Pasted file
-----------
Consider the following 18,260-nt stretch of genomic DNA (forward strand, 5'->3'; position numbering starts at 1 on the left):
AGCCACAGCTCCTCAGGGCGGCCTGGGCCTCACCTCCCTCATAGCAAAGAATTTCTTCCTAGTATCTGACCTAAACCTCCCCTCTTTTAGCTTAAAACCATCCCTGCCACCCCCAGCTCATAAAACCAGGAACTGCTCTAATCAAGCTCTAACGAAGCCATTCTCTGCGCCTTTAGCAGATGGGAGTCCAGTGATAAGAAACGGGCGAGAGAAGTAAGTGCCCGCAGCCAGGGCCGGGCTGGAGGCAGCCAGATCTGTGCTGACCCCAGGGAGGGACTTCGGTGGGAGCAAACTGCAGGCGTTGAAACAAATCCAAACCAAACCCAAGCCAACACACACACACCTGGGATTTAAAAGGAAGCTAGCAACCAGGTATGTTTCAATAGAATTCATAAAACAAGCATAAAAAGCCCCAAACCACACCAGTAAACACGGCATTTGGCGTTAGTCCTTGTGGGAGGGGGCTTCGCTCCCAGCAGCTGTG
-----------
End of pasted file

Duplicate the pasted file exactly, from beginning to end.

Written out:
Consider the following 18,260-nt stretch of genomic DNA (forward strand, 5'->3'; position numbering starts at 1 on the left):
AGCCACAGCTCCTCAGGGCGGCCTGGGCCTCACCTCCCTCATAGCAAAGAATTTCTTCCTAGTATCTGACCTAAACCTCCCCTCTTTTAGCTTAAAACCATCCCTGCCACCCCCAGCTCATAAAACCAGGAACTGCTCTAATCAAGCTCTAACGAAGCCATTCTCTGCGCCTTTAGCAGATGGGAGTCCAGTGATAAGAAACGGGCGAGAGAAGTAAGTGCCCGCAGCCAGGGCCGGGCTGGAGGCAGCCAGATCTGTGCTGACCCCAGGGAGGGACTTCGGTGGGAGCAAACTGCAGGCGTTGAAACAAATCCAAACCAAACCCAAGCCAACACACACACACCTGGGATTTAAAAGGAAGCTAGCAACCAGGTATGTTTCAATAGAATTCATAAAACAAGCATAAAAAGCCCCAAACCACACCAGTAAACACGGCATTTGGCGTTAGTCCTTGTGGGAGGGGGCTTCGCTCCCAGCAGCTGTG